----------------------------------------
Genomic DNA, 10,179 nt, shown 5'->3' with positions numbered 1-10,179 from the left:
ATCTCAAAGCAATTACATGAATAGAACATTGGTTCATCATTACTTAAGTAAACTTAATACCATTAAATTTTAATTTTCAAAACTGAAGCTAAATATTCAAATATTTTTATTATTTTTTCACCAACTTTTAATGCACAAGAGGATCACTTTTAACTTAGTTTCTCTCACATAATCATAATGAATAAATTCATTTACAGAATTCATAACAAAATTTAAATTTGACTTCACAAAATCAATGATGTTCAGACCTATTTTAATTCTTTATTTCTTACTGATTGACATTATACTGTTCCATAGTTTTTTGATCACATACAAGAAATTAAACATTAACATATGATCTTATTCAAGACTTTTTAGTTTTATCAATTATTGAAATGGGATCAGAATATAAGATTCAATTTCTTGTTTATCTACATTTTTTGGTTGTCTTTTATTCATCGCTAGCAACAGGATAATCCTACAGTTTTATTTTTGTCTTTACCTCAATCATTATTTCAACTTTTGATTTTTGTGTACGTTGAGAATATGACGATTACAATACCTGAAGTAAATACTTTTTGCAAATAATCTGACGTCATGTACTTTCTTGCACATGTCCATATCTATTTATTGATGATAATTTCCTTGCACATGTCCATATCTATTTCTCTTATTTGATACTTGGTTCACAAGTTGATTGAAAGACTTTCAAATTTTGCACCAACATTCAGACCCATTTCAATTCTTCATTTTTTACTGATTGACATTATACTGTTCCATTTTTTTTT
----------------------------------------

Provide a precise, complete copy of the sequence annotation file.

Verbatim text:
Genomic DNA, 10,179 nt, shown 5'->3' with positions numbered 1-10,179 from the left:
ATCTCAAAGCAATTACATGAATAGAACATTGGTTCATCATTACTTAAGTAAACTTAATACCATTAAATTTTAATTTTCAAAACTGAAGCTAAATATTCAAATATTTTTATTATTTTTTCACCAACTTTTAATGCACAAGAGGATCACTTTTAACTTAGTTTCTCTCACATAATCATAATGAATAAATTCATTTACAGAATTCATAACAAAATTTAAATTTGACTTCACAAAATCAATGATGTTCAGACCTATTTTAATTCTTTATTTCTTACTGATTGACATTATACTGTTCCATAGTTTTTTGATCACATACAAGAAATTAAACATTAACATATGATCTTATTCAAGACTTTTTAGTTTTATCAATTATTGAAATGGGATCAGAATATAAGATTCAATTTCTTGTTTATCTACATTTTTTGGTTGTCTTTTATTCATCGCTAGCAACAGGATAATCCTACAGTTTTATTTTTGTCTTTACCTCAATCATTATTTCAACTTTTGATTTTTGTGTACGTTGAGAATATGACGATTACAATACCTGAAGTAAATACTTTTTGCAAATAATCTGACGTCATGTACTTTCTTGCACATGTCCATATCTATTTATTGATGATAATTTCCTTGCACATGTCCATATCTATTTCTCTTATTTGATACTTGGTTCACAAGTTGATTGAAAGACTTTCAAATTTTGCACCAACATTCAGACCCATTTCAATTCTTCATTTTTTACTGATTGACATTATACTGTTCCATTTTTTTTT